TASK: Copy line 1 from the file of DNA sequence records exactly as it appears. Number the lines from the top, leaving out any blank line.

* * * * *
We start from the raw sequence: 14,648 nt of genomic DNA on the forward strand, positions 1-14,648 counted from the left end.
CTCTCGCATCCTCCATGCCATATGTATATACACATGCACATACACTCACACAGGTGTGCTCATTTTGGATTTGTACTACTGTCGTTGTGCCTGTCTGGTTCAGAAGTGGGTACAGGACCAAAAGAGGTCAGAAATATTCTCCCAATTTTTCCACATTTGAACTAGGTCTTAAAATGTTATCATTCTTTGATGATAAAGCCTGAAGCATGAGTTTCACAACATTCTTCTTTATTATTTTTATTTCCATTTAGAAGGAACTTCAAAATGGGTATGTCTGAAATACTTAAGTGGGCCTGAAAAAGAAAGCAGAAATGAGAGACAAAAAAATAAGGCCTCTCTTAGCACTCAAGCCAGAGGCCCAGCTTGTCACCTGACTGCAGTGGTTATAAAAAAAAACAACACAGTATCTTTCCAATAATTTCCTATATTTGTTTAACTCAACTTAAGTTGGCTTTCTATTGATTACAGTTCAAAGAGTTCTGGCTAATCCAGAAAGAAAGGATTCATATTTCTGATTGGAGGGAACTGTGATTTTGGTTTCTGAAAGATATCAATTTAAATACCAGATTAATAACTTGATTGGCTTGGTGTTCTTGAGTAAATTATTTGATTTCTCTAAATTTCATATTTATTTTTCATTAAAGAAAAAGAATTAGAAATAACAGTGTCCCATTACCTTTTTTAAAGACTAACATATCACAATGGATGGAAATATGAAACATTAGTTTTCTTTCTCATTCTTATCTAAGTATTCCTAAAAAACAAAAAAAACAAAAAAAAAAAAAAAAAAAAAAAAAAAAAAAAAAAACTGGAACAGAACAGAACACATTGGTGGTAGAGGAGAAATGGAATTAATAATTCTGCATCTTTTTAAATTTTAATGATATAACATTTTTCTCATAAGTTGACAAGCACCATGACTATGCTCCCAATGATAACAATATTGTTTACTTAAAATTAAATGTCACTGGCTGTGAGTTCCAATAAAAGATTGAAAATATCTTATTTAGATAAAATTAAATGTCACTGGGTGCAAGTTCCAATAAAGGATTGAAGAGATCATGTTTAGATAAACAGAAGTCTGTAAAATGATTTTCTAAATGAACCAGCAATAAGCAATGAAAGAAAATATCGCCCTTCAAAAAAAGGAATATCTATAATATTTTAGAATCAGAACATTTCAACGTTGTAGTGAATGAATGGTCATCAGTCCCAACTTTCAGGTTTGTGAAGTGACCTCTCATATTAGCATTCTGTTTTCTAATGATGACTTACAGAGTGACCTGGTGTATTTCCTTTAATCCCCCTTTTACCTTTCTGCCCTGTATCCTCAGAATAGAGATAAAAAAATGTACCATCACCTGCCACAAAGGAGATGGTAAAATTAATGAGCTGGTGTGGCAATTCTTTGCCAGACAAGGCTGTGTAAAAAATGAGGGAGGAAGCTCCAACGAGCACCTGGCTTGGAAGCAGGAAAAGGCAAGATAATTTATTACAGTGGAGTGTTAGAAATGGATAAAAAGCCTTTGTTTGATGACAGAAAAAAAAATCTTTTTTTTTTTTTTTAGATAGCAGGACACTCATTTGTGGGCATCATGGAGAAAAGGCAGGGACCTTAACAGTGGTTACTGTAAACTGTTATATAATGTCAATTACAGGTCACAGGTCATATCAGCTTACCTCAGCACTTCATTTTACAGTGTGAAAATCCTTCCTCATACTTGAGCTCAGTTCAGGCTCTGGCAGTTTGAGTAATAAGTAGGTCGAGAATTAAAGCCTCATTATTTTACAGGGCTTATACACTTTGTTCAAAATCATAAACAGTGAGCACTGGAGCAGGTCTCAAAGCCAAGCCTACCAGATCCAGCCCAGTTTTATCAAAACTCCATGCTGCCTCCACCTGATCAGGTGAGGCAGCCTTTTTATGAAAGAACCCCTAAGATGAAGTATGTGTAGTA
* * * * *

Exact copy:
We start from the raw sequence: 14,648 nt of genomic DNA on the forward strand, positions 1-14,648 counted from the left end.